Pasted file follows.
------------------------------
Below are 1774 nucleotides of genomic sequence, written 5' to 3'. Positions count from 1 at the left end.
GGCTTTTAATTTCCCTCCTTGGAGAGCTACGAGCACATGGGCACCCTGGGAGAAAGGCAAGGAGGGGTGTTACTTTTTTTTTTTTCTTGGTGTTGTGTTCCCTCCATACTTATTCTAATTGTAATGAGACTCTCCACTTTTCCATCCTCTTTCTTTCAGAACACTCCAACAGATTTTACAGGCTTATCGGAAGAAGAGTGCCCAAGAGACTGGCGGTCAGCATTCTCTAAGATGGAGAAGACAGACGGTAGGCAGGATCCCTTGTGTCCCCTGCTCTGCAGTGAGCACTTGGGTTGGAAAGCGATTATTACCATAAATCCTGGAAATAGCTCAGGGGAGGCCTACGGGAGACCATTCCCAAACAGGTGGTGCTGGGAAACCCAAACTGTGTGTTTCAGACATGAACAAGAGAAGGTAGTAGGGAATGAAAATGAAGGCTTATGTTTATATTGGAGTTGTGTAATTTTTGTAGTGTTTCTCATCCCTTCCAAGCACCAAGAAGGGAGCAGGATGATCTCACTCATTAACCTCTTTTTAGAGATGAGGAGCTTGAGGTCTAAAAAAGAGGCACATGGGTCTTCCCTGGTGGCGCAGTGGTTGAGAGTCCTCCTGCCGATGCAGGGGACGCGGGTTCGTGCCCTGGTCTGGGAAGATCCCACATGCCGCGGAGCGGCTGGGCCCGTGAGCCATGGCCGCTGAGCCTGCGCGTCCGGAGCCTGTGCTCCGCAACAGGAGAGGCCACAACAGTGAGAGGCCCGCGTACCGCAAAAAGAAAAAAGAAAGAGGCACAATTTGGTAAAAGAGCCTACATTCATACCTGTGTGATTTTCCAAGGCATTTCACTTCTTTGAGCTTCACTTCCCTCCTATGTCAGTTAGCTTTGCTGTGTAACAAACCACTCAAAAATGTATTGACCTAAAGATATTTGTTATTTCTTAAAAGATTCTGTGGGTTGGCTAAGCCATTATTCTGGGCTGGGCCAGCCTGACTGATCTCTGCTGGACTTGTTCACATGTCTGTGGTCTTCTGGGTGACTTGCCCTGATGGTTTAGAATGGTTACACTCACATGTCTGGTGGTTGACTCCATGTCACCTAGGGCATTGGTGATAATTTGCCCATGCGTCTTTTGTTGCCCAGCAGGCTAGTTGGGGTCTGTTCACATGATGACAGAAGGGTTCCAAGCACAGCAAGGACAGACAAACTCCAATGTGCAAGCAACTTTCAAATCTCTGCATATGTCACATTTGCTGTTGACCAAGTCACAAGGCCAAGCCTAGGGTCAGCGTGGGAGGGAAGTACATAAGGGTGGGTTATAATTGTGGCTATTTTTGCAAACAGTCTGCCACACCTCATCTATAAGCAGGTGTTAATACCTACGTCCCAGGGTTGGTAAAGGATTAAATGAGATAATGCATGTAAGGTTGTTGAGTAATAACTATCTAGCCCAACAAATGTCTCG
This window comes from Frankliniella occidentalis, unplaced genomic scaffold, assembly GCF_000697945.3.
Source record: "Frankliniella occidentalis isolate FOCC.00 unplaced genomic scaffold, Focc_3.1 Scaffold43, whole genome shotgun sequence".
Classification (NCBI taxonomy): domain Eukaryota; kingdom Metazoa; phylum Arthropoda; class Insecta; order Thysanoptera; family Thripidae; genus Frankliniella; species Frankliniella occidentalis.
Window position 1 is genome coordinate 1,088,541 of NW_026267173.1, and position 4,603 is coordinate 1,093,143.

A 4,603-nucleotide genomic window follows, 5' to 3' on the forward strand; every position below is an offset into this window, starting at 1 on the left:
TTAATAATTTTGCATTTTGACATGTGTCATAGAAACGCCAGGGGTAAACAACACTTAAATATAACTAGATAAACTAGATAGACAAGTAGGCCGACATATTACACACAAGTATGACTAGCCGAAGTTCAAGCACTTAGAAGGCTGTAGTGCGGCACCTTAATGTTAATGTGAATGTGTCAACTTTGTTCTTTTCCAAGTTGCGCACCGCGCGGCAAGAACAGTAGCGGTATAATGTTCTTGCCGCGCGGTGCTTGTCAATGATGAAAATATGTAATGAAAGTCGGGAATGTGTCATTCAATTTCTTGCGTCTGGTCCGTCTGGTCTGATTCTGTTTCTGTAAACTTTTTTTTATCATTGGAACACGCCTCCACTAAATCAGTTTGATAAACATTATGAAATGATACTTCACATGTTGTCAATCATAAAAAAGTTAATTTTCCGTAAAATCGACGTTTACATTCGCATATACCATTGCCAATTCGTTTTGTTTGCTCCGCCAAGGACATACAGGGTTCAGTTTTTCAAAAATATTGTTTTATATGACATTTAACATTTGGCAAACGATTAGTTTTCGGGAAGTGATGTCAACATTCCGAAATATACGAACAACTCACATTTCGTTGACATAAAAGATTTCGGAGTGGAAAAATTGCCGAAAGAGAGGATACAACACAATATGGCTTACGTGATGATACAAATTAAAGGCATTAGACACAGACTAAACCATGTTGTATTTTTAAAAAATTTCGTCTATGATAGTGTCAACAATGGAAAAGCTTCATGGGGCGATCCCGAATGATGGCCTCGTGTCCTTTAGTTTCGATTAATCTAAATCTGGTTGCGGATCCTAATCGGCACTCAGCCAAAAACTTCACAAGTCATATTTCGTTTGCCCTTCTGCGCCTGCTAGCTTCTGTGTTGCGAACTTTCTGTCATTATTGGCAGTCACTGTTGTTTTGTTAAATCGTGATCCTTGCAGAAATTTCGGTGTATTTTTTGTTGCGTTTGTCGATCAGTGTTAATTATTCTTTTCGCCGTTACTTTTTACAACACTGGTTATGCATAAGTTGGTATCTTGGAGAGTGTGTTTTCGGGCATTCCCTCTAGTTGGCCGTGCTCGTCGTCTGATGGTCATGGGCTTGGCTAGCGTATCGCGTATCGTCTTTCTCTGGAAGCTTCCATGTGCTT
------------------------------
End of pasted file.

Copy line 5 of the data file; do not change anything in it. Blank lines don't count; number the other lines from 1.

Classification (NCBI taxonomy): domain Eukaryota; kingdom Metazoa; phylum Arthropoda; class Insecta; order Thysanoptera; family Thripidae; genus Frankliniella; species Frankliniella occidentalis.